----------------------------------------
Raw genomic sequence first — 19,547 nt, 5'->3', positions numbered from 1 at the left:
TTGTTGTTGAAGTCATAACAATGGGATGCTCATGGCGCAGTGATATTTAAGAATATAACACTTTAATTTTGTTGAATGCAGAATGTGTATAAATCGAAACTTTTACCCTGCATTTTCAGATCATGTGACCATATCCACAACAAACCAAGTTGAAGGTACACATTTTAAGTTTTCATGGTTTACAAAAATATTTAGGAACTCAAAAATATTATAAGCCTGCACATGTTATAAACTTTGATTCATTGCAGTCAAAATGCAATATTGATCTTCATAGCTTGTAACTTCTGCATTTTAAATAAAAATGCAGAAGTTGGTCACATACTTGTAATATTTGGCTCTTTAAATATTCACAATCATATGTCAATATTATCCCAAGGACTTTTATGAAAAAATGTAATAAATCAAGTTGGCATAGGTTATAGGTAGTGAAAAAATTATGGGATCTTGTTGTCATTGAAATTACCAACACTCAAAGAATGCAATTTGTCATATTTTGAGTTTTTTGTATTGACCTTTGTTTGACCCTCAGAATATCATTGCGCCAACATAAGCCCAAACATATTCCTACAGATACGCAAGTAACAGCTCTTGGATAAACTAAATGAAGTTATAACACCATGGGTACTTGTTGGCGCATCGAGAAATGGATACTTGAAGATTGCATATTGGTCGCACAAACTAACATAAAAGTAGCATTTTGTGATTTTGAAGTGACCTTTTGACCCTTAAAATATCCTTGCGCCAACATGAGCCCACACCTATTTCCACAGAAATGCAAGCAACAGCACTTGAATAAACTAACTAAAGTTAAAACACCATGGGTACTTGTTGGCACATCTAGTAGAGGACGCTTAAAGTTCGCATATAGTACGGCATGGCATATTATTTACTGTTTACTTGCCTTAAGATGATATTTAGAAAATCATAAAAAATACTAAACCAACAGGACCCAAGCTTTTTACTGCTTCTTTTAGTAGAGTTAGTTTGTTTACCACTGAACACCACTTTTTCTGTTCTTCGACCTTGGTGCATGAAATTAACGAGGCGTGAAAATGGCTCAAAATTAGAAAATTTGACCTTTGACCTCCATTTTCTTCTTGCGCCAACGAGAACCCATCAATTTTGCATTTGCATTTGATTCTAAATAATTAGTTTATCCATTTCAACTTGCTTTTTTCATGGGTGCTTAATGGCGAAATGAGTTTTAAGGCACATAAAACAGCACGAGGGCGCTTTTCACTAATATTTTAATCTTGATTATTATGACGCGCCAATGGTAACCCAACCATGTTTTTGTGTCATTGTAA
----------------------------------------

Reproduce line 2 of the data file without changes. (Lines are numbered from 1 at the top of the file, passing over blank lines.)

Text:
TTGTTGTTGAAGTCATAACAATGGGATGCTCATGGCGCAGTGATATTTAAGAATATAACACTTTAATTTTGTTGAATGCAGAATGTGTATAAATCGAAACTTTTACCCTGCATTTTCAGATCATGTGACCATATCCACAACAAACCAAGTTGAAGGTACACATTTTAAGTTTTCATGGTTTACAAAAATATTTAGGAACTCAAAAATATTATAAGCCTGCACATGTTATAAACTTTGATTCATTGCAGTCAAAATGCAATATTGATCTTCATAGCTTGTAACTTCTGCATTTTAAATAAAAATGCAGAAGTTGGTCACATACTTGTAATATTTGGCTCTTTAAATATTCACAATCATATGTCAATATTATCCCAAGGACTTTTATGAAAAAATGTAATAAATCAAGTTGGCATAGGTTATAGGTAGTGAAAAAATTATGGGATCTTGTTGTCATTGAAATTACCAACACTCAAAGAATGCAATTTGTCATATTTTGAGTTTTTTGTATTGACCTTTGTTTGACCCTCAGAATATCATTGCGCCAACATAAGCCCAAACATATTCCTACAGATACGCAAGTAACAGCTCTTGGATAAACTAAATGAAGTTATAACACCATGGGTACTTGTTGGCGCATCGAGAAATGGATACTTGAAGATTGCATATTGGTCGCACAAACTAACATAAAAGTAGCATTTTGTGATTTTGAAGTGACCTTTTGACCCTTAAAATATCCTTGCGCCAACATGAGCCCACACCTATTTCCACAGAAATGCAAGCAACAGCACTTGAATAAACTAACTAAAGTTAAAACACCATGGGTACTTGTTGGCACATCTAGTAGAGGACGCTTAAAGTTCGCATATAGTACGGCATGGCATATTATTTACTGTTTACTTGCCTTAAGATGATATTTAGAAAATCATAAAAAATACTAAACCAACAGGACCCAAGCTTTTTACTGCTTCTTTTAGTAGAGTTAGTTTGTTTACCACTGAACACCACTTTTTCTGTTCTTCGACCTTGGTGCATGAAATTAACGAGGCGTGAAAATGGCTCAAAATTAGAAAATTTGACCTTTGACCTCCATTTTCTTCTTGCGCCAACGAGAACCCATCAATTTTGCATTTGCATTTGATTCTAAATAATTAGTTTATCCATTTCAACTTGCTTTTTTCATGGGTGCTTAATGGCGAAATGAGTTTTAAGGCACATAAAACAGCACGAGGGCGCTTTTCACTAATATTTTAATCTTGATTATTATGACGCGCCAATGGTAACCCAACCATGTTTTTGTGTCATTGTAA